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EU Solidarity Fund: Commission moves to help Serbia, Croatia and Bulgaria after May's major floods

EU Commissioner for Regional Policy, Johannes Hahn, has today announced an aid package worth nearly €80 million proposed by the European Commission for Serbia, Croatia and Bulgaria after flooding disasters struck the countries in May and June 2014.

The proposed aid of €60.2m to Serbia, €8.96m to Croatia and €10.5m to Bulgaria is to help cover part of the emergency costs incurred by the public authorities in these three countries due to the disasters. In particular, it will help to restore vital infrastructure and services, reimburse the cost of emergency and rescue operations, and help cover some of the clean-up costs in the disaster-stricken regions.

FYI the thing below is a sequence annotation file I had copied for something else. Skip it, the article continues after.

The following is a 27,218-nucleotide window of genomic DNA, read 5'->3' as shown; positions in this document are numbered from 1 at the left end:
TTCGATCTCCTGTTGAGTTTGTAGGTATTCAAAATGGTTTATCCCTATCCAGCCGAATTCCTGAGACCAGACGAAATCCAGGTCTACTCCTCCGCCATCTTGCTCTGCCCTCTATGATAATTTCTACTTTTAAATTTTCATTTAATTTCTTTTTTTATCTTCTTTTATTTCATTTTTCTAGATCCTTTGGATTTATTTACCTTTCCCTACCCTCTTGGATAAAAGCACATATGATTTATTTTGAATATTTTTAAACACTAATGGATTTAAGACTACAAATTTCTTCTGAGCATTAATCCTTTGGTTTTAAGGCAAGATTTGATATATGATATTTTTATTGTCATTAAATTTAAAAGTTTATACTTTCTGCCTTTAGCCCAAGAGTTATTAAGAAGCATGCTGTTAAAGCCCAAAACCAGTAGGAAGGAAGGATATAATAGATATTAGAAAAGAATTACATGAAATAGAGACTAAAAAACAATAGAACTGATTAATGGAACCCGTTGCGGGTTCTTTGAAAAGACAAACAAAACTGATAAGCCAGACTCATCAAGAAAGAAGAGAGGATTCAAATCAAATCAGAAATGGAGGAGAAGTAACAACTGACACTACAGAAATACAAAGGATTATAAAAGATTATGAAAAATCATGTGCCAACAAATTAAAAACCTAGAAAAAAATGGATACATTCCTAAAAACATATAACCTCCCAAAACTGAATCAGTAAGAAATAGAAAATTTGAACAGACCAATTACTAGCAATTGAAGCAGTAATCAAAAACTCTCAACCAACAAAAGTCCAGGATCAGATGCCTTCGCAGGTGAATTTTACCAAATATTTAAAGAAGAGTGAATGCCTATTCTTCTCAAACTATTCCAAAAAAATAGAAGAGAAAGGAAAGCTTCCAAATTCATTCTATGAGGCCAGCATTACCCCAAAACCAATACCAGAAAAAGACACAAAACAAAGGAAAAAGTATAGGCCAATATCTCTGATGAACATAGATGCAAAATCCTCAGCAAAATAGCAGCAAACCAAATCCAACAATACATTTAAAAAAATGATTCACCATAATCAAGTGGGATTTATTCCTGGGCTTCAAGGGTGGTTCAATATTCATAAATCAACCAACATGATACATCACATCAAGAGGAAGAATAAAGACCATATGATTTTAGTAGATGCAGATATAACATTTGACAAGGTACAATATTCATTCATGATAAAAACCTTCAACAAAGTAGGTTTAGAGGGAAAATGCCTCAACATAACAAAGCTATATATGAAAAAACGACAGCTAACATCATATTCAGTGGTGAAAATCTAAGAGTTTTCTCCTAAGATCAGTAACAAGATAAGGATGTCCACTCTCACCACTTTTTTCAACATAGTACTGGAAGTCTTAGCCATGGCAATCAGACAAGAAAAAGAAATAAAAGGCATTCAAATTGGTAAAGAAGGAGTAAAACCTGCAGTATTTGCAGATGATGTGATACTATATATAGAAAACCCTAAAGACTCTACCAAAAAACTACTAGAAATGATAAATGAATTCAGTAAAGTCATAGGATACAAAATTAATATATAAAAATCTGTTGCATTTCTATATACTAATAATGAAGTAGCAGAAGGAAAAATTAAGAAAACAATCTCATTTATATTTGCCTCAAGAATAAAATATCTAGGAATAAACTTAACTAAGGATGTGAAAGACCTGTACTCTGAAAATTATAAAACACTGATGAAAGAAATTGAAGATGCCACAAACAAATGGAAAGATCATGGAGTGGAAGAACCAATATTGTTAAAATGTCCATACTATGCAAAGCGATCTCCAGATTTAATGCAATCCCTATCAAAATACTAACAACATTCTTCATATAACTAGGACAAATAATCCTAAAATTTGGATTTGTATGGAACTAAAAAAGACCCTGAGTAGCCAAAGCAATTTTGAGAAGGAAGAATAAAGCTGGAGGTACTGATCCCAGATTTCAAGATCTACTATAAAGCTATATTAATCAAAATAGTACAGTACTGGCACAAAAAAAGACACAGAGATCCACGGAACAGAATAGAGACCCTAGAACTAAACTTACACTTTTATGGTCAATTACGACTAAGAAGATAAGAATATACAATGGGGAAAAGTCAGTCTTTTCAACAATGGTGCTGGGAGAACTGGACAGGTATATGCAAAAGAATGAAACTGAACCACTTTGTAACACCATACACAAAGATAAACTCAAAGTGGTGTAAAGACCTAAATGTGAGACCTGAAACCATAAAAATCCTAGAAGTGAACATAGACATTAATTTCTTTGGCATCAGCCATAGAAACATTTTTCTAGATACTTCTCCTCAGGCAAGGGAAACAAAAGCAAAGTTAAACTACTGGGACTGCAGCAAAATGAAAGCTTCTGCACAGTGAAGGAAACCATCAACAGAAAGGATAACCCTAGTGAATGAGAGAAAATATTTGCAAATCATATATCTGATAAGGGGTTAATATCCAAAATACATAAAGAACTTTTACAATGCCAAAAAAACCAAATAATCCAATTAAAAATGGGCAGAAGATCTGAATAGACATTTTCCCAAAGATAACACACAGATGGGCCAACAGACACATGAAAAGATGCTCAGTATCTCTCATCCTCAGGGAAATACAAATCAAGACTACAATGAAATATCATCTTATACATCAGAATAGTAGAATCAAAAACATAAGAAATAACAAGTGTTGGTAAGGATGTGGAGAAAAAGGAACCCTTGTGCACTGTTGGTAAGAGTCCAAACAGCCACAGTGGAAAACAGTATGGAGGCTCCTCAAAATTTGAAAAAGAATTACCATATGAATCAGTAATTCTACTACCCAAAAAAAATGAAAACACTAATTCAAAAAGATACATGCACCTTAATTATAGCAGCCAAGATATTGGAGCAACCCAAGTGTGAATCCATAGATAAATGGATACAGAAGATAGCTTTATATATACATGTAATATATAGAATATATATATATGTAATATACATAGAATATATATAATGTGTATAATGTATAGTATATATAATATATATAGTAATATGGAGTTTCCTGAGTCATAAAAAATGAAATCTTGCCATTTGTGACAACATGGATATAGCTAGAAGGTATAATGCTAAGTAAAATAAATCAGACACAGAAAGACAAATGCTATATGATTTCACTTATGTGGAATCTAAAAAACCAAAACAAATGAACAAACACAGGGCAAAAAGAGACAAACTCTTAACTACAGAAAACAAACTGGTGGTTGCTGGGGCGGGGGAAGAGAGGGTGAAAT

Serbia, which is currently in negotiations to join the EU - and therefore eligible for the Fund - suffered the worst of the damage. The floods most severely hit the districts of Kolubara, Mačva, Moravcki, Pomoravlje, and part of Belgrade, with detrimental effects for some 1.6 million inhabitants. Essential power links were damaged, while drinking water suffers on-going pollution.

Commissioner Hahn, who oversees the Fund and signed today’s proposal, said "This decision reflects the very nature of this Fund, which is solidarity with our fellow Member States and those counties negotiating accession in their time of need after natural disasters. The European Solidarity Fund helps these countries get back on their feet and regain stability which is threatened by the severe damage to economic sectors such as tourism, or destruction of essential infrastructure. This proposed support will help Serbia, Bulgaria and Croatia to recover from the terrible flooding earlier this year and it will help to reimburse rescue and clean-up costs in the affected regions."